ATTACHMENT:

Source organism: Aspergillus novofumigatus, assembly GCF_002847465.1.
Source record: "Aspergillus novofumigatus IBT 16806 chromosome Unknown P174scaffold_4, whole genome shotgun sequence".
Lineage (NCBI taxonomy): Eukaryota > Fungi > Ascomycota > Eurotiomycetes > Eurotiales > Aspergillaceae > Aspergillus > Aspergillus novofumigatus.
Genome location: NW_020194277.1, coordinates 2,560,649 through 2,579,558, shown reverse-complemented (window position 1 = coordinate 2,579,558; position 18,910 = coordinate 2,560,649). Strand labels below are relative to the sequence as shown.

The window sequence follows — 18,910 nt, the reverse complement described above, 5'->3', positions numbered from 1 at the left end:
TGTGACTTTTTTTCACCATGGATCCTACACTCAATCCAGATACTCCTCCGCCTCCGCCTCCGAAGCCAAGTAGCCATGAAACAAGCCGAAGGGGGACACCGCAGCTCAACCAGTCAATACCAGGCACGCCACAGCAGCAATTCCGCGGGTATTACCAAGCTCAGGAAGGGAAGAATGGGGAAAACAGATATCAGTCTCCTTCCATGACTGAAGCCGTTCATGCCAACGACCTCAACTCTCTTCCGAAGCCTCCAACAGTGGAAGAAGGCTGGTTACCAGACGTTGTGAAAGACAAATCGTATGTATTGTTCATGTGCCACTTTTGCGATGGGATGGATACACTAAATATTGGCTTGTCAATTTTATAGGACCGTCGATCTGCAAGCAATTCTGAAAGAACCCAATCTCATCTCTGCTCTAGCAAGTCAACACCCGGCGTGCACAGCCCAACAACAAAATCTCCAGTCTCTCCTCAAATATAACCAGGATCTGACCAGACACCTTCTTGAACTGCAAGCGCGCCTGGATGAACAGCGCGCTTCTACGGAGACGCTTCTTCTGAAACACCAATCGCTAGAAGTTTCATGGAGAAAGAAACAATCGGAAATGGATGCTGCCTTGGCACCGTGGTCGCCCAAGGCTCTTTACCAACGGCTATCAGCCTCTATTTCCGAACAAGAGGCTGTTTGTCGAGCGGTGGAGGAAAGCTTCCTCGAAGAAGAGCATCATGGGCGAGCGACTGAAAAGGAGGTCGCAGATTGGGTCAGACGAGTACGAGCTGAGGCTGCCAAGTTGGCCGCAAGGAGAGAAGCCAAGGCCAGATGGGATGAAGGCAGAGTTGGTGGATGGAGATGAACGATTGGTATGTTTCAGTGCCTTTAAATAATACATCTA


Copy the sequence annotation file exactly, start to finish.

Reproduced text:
Source organism: Aspergillus novofumigatus, assembly GCF_002847465.1.
Source record: "Aspergillus novofumigatus IBT 16806 chromosome Unknown P174scaffold_4, whole genome shotgun sequence".
Lineage (NCBI taxonomy): Eukaryota > Fungi > Ascomycota > Eurotiomycetes > Eurotiales > Aspergillaceae > Aspergillus > Aspergillus novofumigatus.
Genome location: NW_020194277.1, coordinates 2,560,649 through 2,579,558, shown reverse-complemented (window position 1 = coordinate 2,579,558; position 18,910 = coordinate 2,560,649). Strand labels below are relative to the sequence as shown.

The window sequence follows — 18,910 nt, the reverse complement described above, 5'->3', positions numbered from 1 at the left end:
TGTGACTTTTTTTCACCATGGATCCTACACTCAATCCAGATACTCCTCCGCCTCCGCCTCCGAAGCCAAGTAGCCATGAAACAAGCCGAAGGGGGACACCGCAGCTCAACCAGTCAATACCAGGCACGCCACAGCAGCAATTCCGCGGGTATTACCAAGCTCAGGAAGGGAAGAATGGGGAAAACAGATATCAGTCTCCTTCCATGACTGAAGCCGTTCATGCCAACGACCTCAACTCTCTTCCGAAGCCTCCAACAGTGGAAGAAGGCTGGTTACCAGACGTTGTGAAAGACAAATCGTATGTATTGTTCATGTGCCACTTTTGCGATGGGATGGATACACTAAATATTGGCTTGTCAATTTTATAGGACCGTCGATCTGCAAGCAATTCTGAAAGAACCCAATCTCATCTCTGCTCTAGCAAGTCAACACCCGGCGTGCACAGCCCAACAACAAAATCTCCAGTCTCTCCTCAAATATAACCAGGATCTGACCAGACACCTTCTTGAACTGCAAGCGCGCCTGGATGAACAGCGCGCTTCTACGGAGACGCTTCTTCTGAAACACCAATCGCTAGAAGTTTCATGGAGAAAGAAACAATCGGAAATGGATGCTGCCTTGGCACCGTGGTCGCCCAAGGCTCTTTACCAACGGCTATCAGCCTCTATTTCCGAACAAGAGGCTGTTTGTCGAGCGGTGGAGGAAAGCTTCCTCGAAGAAGAGCATCATGGGCGAGCGACTGAAAAGGAGGTCGCAGATTGGGTCAGACGAGTACGAGCTGAGGCTGCCAAGTTGGCCGCAAGGAGAGAAGCCAAGGCCAGATGGGATGAAGGCAGAGTTGGTGGATGGAGATGAACGATTGGTATGTTTCAGTGCCTTTAAATAATACATCTA